Berger is known to be symphathetic to the ideas of Socialist humanism, and WoS is sometimes seen as an example of Marxist ideology. Indeed, there are numerous implicit statements that are compatible with leftist thoughts. Berger is perhaps most explicit at the end of the seventh essay: ‘Capitalism survives by forcing the majority, whom it exploits, to define their own interest as narrowly as possible. This was once achieved by extensive deprivation. Today in the developed countries it is being achieved by imposing a false standard of what is and what is not desirable. [...] Publicity is the process of manufacturing glamour.’ For multi-talented Berger, this social history and critique of western-style capitalism forms a position from which he operates. He gives examples of starkly contrasting images published in magazines, advertising for beauty products and editorial images of refugees from Pakistan on the same page. Juxtaposing advertising images which promise transformation of the consumer’s life on the one hand with documentary images of the misery and despair of the third world on the other makes the culture which presents it look cynical, disconnected and incoherent.

Even though Berger’s text is about cultural politics, I would argue that pigeonholing WoS as a Marxist book is a brutal oversimplification. Berger deals with the enormous impact of publicity, image saturation, television, reproduction, the illusion of free choice, principles of capitalism, and a discussion of gender and ethnicity. These are universal issues which, unlike the Marxist’s struggle, are still very relevant today. The book is now more than 35 years old, so it is obvious that some images of 1970’s advertising have aged, yet their meaning has not.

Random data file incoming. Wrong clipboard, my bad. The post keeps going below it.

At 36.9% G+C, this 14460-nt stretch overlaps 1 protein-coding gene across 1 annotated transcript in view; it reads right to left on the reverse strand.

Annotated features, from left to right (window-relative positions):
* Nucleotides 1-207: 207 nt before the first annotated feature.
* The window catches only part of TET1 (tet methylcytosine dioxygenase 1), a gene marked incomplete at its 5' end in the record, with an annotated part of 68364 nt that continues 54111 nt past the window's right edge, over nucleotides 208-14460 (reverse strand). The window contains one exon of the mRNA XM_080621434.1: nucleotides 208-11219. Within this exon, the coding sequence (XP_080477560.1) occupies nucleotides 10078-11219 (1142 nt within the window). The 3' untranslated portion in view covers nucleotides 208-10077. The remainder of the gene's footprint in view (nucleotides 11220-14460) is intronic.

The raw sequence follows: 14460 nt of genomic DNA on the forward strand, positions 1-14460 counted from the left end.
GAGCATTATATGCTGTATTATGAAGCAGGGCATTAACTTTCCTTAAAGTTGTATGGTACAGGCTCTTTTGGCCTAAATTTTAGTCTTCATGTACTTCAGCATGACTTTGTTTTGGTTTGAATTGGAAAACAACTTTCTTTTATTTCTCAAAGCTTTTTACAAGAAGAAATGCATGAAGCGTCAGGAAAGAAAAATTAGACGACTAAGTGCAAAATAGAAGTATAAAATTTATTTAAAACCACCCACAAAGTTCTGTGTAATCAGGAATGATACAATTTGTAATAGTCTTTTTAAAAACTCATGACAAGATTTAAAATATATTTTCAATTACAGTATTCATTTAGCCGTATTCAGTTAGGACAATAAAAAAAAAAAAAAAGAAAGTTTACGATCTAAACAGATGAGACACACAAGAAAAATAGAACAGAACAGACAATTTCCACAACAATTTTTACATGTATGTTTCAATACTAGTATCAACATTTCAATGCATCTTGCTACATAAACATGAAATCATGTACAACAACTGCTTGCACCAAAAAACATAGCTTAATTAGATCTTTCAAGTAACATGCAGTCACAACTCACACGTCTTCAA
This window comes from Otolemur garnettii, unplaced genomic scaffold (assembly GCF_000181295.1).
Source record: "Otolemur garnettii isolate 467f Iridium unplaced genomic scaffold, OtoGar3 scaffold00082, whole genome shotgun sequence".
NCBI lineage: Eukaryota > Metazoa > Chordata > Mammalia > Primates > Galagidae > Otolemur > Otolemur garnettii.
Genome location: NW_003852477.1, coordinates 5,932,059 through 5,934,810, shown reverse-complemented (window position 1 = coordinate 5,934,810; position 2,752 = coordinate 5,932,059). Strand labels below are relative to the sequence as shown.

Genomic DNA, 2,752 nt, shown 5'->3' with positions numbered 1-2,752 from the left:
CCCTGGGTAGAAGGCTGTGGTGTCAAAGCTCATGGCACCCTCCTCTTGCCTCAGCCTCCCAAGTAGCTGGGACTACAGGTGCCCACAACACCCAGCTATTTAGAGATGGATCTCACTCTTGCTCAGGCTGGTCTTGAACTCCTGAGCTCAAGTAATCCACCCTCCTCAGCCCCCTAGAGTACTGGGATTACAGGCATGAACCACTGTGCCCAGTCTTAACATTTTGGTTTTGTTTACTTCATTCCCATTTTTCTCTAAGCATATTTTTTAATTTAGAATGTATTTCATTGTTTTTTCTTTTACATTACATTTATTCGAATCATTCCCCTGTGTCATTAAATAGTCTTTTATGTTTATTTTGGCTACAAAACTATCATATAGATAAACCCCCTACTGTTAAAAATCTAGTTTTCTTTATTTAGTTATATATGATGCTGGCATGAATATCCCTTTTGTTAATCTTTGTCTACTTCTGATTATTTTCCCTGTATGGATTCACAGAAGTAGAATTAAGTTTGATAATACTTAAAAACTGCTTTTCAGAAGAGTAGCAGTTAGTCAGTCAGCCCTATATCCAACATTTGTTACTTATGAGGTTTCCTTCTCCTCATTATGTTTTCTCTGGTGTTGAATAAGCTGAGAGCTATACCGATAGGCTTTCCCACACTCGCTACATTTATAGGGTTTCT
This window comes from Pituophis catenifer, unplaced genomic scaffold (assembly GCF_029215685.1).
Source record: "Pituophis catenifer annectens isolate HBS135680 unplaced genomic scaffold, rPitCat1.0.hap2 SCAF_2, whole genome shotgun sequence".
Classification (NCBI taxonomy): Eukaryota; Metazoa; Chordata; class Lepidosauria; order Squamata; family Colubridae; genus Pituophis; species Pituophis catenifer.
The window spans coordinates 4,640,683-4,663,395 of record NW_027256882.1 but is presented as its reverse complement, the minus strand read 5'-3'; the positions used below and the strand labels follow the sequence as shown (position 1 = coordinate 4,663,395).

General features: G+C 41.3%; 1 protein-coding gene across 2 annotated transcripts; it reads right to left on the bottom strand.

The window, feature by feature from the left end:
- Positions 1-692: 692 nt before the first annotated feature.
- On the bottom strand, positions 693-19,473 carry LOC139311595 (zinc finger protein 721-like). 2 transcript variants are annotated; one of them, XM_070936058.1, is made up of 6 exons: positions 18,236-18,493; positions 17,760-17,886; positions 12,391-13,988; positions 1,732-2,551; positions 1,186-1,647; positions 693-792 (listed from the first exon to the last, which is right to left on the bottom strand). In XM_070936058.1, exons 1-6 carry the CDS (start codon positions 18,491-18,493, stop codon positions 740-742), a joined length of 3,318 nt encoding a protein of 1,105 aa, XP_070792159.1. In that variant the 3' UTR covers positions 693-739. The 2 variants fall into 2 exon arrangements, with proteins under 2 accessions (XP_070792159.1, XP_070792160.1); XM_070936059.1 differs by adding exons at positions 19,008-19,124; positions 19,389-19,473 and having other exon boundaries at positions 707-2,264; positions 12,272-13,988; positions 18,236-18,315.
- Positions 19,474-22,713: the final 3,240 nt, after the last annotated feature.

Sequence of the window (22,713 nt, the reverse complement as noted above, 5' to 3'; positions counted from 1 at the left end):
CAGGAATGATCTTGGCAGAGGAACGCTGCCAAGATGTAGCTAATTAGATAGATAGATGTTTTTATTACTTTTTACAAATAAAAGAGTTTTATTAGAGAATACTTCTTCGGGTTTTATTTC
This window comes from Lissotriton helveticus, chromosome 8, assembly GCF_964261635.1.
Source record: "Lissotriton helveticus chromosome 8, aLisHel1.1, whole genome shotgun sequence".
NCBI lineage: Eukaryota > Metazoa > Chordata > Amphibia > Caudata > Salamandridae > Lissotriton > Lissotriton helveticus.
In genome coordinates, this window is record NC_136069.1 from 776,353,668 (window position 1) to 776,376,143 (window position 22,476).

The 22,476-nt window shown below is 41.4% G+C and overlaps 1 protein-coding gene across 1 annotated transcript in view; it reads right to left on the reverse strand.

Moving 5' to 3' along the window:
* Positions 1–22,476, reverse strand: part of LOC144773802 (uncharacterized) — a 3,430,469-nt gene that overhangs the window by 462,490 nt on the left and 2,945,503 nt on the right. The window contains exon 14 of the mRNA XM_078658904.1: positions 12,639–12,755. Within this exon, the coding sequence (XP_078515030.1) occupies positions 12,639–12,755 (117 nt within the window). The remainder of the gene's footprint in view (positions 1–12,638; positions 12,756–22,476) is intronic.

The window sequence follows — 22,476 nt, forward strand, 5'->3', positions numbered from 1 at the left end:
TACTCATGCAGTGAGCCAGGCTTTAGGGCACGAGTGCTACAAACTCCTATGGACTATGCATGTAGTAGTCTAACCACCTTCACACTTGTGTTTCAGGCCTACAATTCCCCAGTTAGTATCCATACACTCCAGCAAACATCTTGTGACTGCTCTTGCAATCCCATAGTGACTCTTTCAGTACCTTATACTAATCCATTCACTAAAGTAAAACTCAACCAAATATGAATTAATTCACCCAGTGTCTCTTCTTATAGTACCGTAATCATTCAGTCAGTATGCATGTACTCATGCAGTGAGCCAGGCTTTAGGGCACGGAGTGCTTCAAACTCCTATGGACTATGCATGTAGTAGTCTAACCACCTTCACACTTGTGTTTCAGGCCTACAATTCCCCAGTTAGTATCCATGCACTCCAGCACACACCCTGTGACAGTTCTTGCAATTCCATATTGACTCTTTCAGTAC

By the same token, one could apply the label ‘feminist’ to WoS, simply because Berger uses ‘she’ to refer to indefinite gender, or because of the author’s preoccupation with representation of women. Of course such labeling is equally superficial and limiting, and prevents us from understanding the message of the book.

More than anything else, Berger is critical of art’s aura of unassailability and mystery. Berger dismisses the cultural authorities, elitism, and the false illusion of cultivation that accompanies an interest in art. He gives examples of children looking at art and grasping more than art historians can understand with all their studies of the artist’s life, technique, and the phony religiosity surrounding his works. According to the authors of WoS, the principal aim is ‘to start a process of questioning’. If the role of the designer (or artist) is to ask critical questions about the society in which we operate, then this is a small inexpensive art book that goes beyond the appearances of things.